File associations – Linux has ’em. Who knew?

Just about any user of Windows is aware (at some level) of its file associations that allow ‘execution’ of data files – that is, the associated application is run which then loads the ‘executed’ data file. This functionality appears to be implemented at a fairly low level; not only can you double click on a file on the desktop or explorer, but you also get the same behavior when ‘executing’ the file from a command line. I suspect that the Windows equivalent of exec() is handling the mapping of extensions to applications and doing the right thing.

Turns out the Linux kernel (since the 2.1 series, 1997ish) also supports the notion of file associations via a loadable module: binfmt_misc. It not only supports invoking an application based on file extension, but also on a magic number. This makes possible atrocities like making MSPaint appear to be a normal Linux program:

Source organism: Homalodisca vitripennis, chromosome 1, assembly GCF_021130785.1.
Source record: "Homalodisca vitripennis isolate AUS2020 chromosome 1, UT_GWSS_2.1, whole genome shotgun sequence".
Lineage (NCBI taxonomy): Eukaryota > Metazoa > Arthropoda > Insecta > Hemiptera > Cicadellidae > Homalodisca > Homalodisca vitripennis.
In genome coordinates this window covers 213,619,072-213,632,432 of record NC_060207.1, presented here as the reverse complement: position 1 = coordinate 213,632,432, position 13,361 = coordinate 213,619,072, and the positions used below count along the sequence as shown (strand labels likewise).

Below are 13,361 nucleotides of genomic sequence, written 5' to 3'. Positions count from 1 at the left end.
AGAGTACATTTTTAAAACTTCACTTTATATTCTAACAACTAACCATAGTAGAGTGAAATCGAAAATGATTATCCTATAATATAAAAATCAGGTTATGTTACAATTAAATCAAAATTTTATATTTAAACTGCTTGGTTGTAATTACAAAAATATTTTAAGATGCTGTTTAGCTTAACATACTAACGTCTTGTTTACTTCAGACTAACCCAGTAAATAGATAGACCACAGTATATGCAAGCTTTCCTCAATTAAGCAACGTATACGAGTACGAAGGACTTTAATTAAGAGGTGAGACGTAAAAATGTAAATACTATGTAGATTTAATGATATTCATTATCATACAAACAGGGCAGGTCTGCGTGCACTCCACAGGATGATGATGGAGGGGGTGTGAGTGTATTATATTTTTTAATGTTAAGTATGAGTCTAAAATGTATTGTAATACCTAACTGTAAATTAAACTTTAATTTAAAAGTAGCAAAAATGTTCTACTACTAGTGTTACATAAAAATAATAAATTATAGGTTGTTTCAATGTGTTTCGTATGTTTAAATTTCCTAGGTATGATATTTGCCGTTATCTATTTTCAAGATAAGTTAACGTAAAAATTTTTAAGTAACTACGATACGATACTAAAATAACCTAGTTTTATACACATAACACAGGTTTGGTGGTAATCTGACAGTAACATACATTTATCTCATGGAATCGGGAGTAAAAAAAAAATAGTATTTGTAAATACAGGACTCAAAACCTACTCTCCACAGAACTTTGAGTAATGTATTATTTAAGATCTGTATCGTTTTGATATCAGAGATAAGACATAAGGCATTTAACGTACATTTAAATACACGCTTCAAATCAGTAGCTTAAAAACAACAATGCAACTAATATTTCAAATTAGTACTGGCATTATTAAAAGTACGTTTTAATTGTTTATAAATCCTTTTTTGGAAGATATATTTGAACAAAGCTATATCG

In reality, this turns out to be a solution in search of a problem. The hard core users (those that follow The Unix Way) have no need or desire. File management tools have been filling in the gap for everyone else. Nevertheless, it’s there if you need it, and has been for 12 years.

2 Comments

  1. Kendall
    Posted August 18, 2009 at 7:57 am | Permalink

    lol – that smiley looks none too happy about appearing in an instance of mspaint that was invoked in such an unholy way.

  2. jachrispens
    Posted August 18, 2009 at 12:05 pm | Permalink

    Ha… he was definitely surprised at where he woke up. 🙂

Post a Comment

Your email is never shared.